Consider that 'snubbers' only briefly extend the impact time (total force imparted by) of an all chain rode. In moderate conditions its the catenary that dampens the total time of impact - reasonable. In the quite rare extreme conditions and when there is essentially no catenary, a few feet of comparatively low elastic 'snubber line' isn't going to make any effective difference in the amount of impact - one of PDQ's rationale basis for this thread. During those times Ill probably be at 10:1 of greater scope (on rope or chain) ... there probably will be catenary, at least between the gusts. ;-)
The only rational way to do this is to perform repeatable experimentation in various bottoms, use various scopes and fluke angles, apply sufficient 'break out' force on the anchor --- pretty much all anchor manufacturers and USCG, etc. have published such data. And then, use such info and your personal experience as your guide.
Also know that double braid and three strand nylon continually hydrolyzes (weakens) when in constant contact with water .... a consideration for those who sit on their anchor a lot while doing 'extended' cruising. Certainly galvanized steel doesn't continually 'break-down' & weaken to the same rate as water-wetted nylon.
As one who uses both all chain and a mix rode .... after a few seasons anchored in 'de islands' and mud holes to and from these places, and well knowing the hydrolysis - material strength problem with wetted nylon, I will tell you that I certainly replace more nylon rodes than I replace all chain rodes. In industry etc., nylon(N6 & N66) begins to hydrolyze 'severely' and begin to significantly 'particulate' after about ~6 months of contact with water. Have you priced 'quality' nylon anchor line lately? ;-)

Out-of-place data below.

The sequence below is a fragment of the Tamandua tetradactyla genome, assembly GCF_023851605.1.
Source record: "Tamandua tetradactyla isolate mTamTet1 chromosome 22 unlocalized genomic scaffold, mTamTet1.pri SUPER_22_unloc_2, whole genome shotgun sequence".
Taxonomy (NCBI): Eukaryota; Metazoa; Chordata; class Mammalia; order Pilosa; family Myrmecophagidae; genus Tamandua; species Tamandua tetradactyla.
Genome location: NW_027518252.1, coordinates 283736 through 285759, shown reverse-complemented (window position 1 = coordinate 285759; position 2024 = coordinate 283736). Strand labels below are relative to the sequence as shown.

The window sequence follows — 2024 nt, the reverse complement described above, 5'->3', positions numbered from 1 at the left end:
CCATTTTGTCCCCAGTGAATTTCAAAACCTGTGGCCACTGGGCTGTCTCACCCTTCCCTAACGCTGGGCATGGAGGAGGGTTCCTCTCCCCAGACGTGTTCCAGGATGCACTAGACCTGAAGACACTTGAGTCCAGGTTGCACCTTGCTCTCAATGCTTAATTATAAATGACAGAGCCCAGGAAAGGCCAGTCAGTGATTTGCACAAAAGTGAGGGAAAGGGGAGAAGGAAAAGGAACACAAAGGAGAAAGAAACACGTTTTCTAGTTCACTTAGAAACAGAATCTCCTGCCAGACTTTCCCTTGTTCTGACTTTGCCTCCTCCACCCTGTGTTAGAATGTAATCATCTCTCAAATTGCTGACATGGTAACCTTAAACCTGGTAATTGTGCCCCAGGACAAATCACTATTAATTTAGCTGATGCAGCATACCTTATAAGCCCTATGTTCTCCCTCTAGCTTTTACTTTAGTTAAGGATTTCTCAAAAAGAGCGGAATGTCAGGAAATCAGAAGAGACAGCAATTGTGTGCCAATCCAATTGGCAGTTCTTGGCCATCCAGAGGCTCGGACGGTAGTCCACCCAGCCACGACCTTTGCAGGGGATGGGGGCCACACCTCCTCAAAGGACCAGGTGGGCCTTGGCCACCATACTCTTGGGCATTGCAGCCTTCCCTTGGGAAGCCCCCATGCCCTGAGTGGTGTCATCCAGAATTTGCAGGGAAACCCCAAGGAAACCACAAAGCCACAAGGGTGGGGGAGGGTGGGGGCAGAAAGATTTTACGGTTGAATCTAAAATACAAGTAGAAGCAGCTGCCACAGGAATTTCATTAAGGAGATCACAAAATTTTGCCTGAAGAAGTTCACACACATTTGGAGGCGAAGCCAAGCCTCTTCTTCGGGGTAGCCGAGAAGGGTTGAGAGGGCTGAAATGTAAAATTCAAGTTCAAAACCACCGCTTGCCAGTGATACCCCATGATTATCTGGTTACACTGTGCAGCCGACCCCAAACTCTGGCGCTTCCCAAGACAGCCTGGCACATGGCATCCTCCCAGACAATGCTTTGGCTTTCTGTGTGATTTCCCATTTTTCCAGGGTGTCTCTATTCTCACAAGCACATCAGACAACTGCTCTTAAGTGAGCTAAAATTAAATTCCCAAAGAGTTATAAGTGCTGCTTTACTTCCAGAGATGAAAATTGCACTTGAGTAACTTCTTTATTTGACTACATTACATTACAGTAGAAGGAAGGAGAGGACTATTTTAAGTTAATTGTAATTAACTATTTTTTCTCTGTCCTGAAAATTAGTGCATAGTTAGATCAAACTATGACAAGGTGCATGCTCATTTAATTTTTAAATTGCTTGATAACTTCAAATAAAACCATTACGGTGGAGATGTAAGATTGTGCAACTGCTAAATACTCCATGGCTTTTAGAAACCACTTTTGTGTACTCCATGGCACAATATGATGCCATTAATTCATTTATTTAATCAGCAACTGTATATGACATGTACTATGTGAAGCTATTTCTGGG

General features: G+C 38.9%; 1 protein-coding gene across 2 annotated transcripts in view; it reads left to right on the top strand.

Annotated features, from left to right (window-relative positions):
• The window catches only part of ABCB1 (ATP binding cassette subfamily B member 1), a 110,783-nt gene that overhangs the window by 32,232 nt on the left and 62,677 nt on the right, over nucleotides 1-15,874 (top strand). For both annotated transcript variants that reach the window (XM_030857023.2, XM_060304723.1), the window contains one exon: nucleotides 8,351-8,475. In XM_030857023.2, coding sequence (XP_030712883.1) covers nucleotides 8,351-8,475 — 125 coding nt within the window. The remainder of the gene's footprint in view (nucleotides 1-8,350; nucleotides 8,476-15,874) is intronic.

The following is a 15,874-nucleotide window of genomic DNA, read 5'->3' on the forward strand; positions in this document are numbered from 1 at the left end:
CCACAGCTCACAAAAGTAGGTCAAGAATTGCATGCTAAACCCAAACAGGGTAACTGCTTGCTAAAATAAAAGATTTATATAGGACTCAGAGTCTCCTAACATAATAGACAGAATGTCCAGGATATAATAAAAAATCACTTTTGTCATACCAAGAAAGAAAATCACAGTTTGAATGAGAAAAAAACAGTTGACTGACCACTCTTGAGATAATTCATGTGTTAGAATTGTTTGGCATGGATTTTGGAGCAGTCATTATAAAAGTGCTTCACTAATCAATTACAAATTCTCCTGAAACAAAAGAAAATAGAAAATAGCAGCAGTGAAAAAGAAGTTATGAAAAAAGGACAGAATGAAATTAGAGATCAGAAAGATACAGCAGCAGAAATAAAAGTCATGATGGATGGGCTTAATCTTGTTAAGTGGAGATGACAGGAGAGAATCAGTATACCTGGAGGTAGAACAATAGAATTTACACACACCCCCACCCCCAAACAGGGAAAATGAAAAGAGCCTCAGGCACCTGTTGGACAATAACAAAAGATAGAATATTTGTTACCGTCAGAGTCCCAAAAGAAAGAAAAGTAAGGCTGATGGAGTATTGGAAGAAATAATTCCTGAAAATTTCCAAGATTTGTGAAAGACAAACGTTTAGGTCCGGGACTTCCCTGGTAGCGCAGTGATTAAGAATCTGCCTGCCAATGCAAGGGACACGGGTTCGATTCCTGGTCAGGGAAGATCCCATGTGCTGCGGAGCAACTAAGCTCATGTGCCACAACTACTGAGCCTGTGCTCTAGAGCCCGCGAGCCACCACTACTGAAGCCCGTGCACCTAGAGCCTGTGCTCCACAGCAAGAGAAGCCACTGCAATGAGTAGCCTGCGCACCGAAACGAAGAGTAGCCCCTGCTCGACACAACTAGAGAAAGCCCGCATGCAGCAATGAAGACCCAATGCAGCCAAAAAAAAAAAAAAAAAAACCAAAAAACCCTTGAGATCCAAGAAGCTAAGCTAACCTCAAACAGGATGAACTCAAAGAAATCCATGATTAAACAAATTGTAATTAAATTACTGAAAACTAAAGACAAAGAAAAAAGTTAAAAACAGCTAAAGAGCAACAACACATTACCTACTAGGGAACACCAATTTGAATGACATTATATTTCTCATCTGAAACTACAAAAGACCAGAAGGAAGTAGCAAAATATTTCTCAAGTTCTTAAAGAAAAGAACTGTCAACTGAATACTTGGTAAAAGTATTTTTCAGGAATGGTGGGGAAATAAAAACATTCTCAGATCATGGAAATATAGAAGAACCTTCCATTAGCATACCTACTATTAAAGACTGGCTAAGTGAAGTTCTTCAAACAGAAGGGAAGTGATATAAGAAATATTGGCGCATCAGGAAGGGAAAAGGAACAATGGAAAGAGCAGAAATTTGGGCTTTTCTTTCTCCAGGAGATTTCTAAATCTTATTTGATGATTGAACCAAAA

As regards the comparative weights of chain vs. nylon .... does it really matter to add an extra 1-200 lbs. to a cruising boat thats probably already 2 or more inches deeper in the water because of the typical stores aboard when long term cruising? I haven't cut the handle off my toothbrushes, etc. to save weight since I was actively backpacking; nor do I cruise with empty fuel (100 gallons) and water (100 gallon) tanks, only have 3 days of lightweight snack food, nor do I inspect and weigh everyone's 'permitted gym bag' for clothing .... all to save weight.
When Im PHRF racing my crab-crusher ... I might leave the all chain rode at the dock and have mostly empty tanks, etc.
For me, I prefer all chain so that when I inadvertently wrap the chain around a coral head or cochina rock (fossilized shells) during a real blow, I don't give a damn. ;-)
There are a number of false comparisons here, all of which will lead back to the all-chain practice. As I said, for my last boat I used all chain and liked it for the traditional reasons. This was supposed to be a thought exercise, not an assault on traditional practices and reasoning.
a. A snubber can offer a LOT of shock absorption. I consider a snubber to be about 30-40 feet long and quite elastic. The typical 6' snubber is simple a fiber chain lock. This is obbvious to me, since multihulls always use bridles.
b. I have performed such scope/break-out testing and it has been published. For pure load testing, the rode is straight and the pull is slow, so the material is not very important (unless we consider diameter--thinner is better). As for chain vs. nylon in dynamic conditions, that is far to complex for simple analysis (I have published it). In general, chain will do well in deep water, and nylon will do much better in shallow water.
c. Weight. Yes, a few hundred pounds would matter in the bow of a Stiletto 27 or F-24. 50 pounds would be out of place and noticeable to the keen eye in terms of pitching. This thread was not targeted at the typical lead mine.
d. Hypothetical. The question was "what would you do if there was no chain." Well, what do you suggest?
On answer is a free floating chafe guard not totally dissimilar from that used on dock lines. I've been testing some webbing/Dyneema hybrids that wear 20x better than nylon and better than steel cable. I'm curious for fresh ideas. Old ideas work, but are , well... old. As I said, I've used all-chain for decades and you don't need to sell the merits to anyone.
So, what would you do if you couldn't use chain?